The government recognises the extraordinary efforts of the police over the past year, and in light of independent recommendations made by the Police Remuneration Review Body (PRRB) and the Senior Salaries Review Body (SSRB), we will award police officers a pay award worth a total of two per cent to each officer in 2017 to 2018.
This will consist of:
- a 1% increase to base pay for all ranks
- an additional one-off non-consolidated payment to officers at federated and superintending ranks
- a 1% increase to the London Weighting payment
- a 1% increase to the Dog Handlers’ Allowance
Home Secretary Amber Rudd said:
The tireless work and contribution of police officers in responding to some of the most challenging situations our country has faced for a very long time has been extraordinary.
This award strikes a fair balance for police forces, officers and taxpayers. We want to reward and attract the very best police officers within the resources we have, whilst making the right decisions for the economy overall.
This award strikes a fair balance for police forces, officers and taxpayers. We believe it is affordable within the current police funding settlement. The independent pay review body and the police’s independent inspectorate have both highlighted the potential for further efficiencies in the police, forces have increased their reserves from £1.4 billion in 2011 to £1.8 billion in 2016, and police spending has been protected in real terms since 2015.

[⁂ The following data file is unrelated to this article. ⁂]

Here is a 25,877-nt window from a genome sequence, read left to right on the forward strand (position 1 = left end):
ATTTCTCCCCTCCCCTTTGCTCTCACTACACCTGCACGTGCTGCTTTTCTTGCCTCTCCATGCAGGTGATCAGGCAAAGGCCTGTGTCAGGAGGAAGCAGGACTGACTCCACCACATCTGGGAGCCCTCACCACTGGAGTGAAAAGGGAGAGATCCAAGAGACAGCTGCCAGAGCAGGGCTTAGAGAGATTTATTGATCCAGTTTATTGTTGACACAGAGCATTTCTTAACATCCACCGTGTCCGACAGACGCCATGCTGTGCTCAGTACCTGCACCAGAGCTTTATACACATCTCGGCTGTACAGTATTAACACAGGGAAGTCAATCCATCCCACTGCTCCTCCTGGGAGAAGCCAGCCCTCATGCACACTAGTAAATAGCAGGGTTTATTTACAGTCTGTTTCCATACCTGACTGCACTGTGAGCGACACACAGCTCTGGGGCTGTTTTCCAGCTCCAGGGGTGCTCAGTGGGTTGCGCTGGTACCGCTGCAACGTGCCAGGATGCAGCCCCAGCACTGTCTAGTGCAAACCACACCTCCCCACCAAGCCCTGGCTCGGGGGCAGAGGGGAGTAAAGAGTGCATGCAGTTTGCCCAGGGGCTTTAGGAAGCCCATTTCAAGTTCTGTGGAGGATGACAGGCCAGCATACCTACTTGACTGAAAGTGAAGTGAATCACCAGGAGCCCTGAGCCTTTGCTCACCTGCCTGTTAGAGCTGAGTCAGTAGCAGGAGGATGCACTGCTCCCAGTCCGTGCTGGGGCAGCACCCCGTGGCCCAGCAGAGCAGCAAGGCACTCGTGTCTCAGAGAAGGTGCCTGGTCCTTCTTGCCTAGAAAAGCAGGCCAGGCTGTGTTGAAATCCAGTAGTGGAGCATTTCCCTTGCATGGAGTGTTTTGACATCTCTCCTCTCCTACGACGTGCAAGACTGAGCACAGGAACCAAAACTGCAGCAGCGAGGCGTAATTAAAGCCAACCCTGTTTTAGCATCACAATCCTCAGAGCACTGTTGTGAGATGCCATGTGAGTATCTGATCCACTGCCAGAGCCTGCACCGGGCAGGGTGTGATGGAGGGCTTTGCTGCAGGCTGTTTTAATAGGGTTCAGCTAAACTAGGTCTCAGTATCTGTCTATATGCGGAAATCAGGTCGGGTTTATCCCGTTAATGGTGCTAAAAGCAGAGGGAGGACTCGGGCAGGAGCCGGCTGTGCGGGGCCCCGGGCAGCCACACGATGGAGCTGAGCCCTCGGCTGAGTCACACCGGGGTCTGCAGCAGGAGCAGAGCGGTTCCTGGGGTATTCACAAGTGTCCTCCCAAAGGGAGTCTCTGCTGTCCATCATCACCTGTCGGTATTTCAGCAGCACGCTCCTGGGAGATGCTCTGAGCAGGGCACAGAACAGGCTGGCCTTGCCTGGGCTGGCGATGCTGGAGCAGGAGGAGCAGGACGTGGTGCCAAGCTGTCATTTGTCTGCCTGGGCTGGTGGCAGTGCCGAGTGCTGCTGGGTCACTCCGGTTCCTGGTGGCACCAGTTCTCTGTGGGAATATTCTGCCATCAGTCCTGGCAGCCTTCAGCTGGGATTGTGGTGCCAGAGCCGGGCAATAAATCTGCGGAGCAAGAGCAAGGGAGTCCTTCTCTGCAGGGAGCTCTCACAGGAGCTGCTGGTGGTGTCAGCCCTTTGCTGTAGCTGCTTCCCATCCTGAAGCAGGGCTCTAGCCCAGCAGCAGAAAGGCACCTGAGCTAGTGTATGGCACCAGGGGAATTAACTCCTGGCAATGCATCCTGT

Policing remains a very attractive career. Applications rates for police officer roles are high. For example, this summer, more than 1500 people applied for 300 Humberside police officer jobs.
Officers benefit from a competitive pay and benefits package. The starting salary is between £19,971 (no qualifications) and £23,124 for constables, rising to £38,382 within 7 years of joining.
Officers who have not reached to top of their pay scale receive annual incremental pay of at least 2% in addition to any annual pay awards depending on rank, experience and securing a satisfactory performance grading.
They are entitled to membership of a defined benefit pension scheme, which is among the best available in the public or private sectors. Members benefit from employer contributions of 21.3% of their pay towards their pensions on top of their own contribution. All contributing members are able to take their pension by age 60, with the majority able to take a pension sooner.
The PRRB highlighted in its report the potential for further efficiencies to be made within policing.
Further information about police welfare, pay and wellbeing is available on the Home Office media blog.